Travel: My Rough Guide - Singapore: Sadly, the paper Mercedes was beyond my means
Sunday 28 December 1997
You can't judge a book by looking at its cover: one of Chinatown's drabbest new housing blocks yields a fascinating remnant of traditional Chinese belief, the Nam Cheong Funerary Paraphernalia Shop. The Chinese have long burnt paper money at funerals in order to line the pockets of the deceased in the next life. This shop takes the theory to its logical conclusion, producing huge houses and near-life size safes, servants and cars for the self-respecting ghost around town. Sadly, even a paper Merc proved beyond my price range. I wandered round the corner to Smith Street's Fook Weng Store and bought to ensure safe passage over to the other side, a "Hell passport".
The Inn of the Sixth Happiness, named after the 1958 movie starring Ingrid Bergman, evokes an air of Chinese nostalgia that's a distant cry from Singapore's towering skyscrapers and pristine shopping malls. This lavish boutique hotel bulges with such Oriental fixtures and fittings as rosewood furniture, porcelain lamps and antique opium couches. Swanning around my room in an elegant silk robe, I happily wiled away an evening by imagining myself to be the Last Emperor of China.
Bargain of the Trip
I don't hold with wolfing down a burger when the hunger pangs come. When in Singapore one should do as the Singaporeans do. This can often mean lunching on a banana leaf meal, a south Indian dish of chutneys, vegetable curries and dal, served on a replenishable mountain of rice and topped with popadums. As its name suggests, the meal is slopped out onto a trimmed square of banana leaf, by slow-moving old men who plod between the tables. A teh tarik rounds off the meal perfectly: literally "pulled tea", it's a sweet, milky drink frothed up by repeatedly pouring it in a steaming rope between two cups.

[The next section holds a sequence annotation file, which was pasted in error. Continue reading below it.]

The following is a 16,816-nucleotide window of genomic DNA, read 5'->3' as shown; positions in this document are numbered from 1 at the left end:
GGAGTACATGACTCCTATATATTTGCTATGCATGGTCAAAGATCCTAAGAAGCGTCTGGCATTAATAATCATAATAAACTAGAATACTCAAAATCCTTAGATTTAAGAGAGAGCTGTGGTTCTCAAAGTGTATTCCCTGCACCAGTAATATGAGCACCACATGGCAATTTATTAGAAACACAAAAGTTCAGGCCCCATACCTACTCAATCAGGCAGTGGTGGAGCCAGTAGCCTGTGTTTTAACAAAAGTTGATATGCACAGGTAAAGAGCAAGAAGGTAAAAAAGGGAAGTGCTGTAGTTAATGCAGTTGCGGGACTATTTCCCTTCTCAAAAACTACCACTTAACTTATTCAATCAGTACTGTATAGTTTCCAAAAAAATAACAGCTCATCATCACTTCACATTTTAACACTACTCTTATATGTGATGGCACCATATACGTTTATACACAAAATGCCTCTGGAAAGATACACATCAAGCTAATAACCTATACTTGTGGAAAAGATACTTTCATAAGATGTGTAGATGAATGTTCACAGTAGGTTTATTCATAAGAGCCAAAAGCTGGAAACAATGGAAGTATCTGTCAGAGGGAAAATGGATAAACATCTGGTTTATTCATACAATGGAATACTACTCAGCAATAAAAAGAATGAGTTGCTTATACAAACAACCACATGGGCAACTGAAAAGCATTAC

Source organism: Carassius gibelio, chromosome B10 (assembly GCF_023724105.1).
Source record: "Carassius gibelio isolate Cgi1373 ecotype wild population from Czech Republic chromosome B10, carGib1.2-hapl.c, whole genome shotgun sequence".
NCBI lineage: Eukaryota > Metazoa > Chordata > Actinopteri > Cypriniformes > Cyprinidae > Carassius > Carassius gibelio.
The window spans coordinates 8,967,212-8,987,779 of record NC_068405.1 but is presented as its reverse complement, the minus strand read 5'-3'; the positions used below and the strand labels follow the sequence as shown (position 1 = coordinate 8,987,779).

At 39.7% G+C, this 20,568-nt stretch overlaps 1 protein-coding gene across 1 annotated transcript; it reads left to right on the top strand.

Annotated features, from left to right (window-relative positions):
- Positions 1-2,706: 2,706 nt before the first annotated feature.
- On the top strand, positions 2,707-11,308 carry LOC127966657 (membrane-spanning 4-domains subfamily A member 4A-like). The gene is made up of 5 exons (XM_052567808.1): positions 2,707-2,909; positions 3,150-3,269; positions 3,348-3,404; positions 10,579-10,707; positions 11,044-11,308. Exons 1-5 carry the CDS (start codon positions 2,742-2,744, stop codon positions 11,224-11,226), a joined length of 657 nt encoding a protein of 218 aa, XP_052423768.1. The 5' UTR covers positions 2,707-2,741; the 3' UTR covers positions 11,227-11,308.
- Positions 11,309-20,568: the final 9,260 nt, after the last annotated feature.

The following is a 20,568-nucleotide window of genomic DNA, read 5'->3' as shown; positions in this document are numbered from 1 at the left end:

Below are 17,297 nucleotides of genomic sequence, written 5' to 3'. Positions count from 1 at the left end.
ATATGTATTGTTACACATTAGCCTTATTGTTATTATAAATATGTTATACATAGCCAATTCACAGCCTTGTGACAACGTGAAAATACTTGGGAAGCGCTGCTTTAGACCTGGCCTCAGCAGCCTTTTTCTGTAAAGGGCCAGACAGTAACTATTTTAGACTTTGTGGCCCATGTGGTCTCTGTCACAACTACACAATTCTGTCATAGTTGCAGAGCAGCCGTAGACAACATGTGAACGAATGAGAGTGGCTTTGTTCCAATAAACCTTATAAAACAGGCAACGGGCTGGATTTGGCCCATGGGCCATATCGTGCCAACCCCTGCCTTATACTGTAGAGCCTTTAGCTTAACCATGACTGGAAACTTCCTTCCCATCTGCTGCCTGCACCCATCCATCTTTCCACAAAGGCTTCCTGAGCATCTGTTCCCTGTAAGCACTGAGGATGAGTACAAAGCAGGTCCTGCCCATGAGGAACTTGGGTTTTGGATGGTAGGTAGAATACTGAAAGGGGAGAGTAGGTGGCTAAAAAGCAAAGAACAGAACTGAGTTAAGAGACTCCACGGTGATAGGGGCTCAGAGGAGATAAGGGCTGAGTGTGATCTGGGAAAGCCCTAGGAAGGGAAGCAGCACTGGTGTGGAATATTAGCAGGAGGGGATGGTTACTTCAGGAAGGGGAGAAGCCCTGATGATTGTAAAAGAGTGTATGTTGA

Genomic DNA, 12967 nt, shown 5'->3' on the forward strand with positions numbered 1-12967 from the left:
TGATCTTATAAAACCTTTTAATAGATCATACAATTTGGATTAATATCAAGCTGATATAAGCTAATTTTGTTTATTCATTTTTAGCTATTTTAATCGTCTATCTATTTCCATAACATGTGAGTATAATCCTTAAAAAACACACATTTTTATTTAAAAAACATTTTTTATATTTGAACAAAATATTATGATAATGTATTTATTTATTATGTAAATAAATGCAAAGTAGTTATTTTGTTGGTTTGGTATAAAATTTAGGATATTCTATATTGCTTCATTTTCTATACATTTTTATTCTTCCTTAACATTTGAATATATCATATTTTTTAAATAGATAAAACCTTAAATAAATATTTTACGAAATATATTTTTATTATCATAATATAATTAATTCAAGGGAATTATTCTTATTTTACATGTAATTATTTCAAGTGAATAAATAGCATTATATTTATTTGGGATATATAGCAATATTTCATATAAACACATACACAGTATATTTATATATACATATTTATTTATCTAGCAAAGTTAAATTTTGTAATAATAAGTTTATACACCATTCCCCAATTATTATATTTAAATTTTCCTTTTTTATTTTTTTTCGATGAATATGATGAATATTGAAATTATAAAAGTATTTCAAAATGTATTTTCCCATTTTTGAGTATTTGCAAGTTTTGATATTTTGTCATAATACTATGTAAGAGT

Bugis Street embodied old Singapore: after dark it was a compellingly chaotic place, its bars and dives crawling with rowdy sailors, preening transvestites and prostitutes. Anathema to a Singaporean government keen to clear up its country's reputation, the street was demolished to make way for a train station. Public opinion finally secured a replacement, but when Bugis Village materialised in 1991 it was a shadow of its famous forebear. Gone were the elements of sleaze and vice that defined it, to be replaced by beer gardens and seafood restaurants whose staff holler out: "Seafood, Sir, Madam?" to passing bus-loads of tourists. I went, had some passable sweet and sour prawn. And then went home to bed.
Secreted in the darkest recess of my wardrobe, there hangs a fern-green, double breasted suit, shinily grotesque, that was made to measure by a tailor on Singapore's Orchard Road. My friend possesses a lumpen batik sack intended as an exotic cocktail dress. The lesson? Have something made to measure by all means - local tailors are a talented bunch - but at least give them a fighting chance of coming up with what you want. Sit down first, sip a Tiger beer and decide exactly what style you are looking to achieve. Then be sure to allow time for fine-tuning before rushing to catch your flight out. As for us, we live and learn.
A Sikh fortune-teller once presented himself at the door of my apartment. "You have a lucky face," he told me from behind a princely beard and moustache, before asking me to scribble down my birth date, unseen by him, on a scrap of paper. He next asked me to name my favourite flower (daffodil) and a number between one and three (three). Nodding sagely, he now wrote in an exercise book the exact same date I had in front of me. As I stared, slack-jawed, at him, he opened the folder he carried and held it up to me. One $5 bill - and one assurance that mine was to be a long, happy and wealthy life - later he was gone. Longevity, happiness and wealth? Five dollars well spent.
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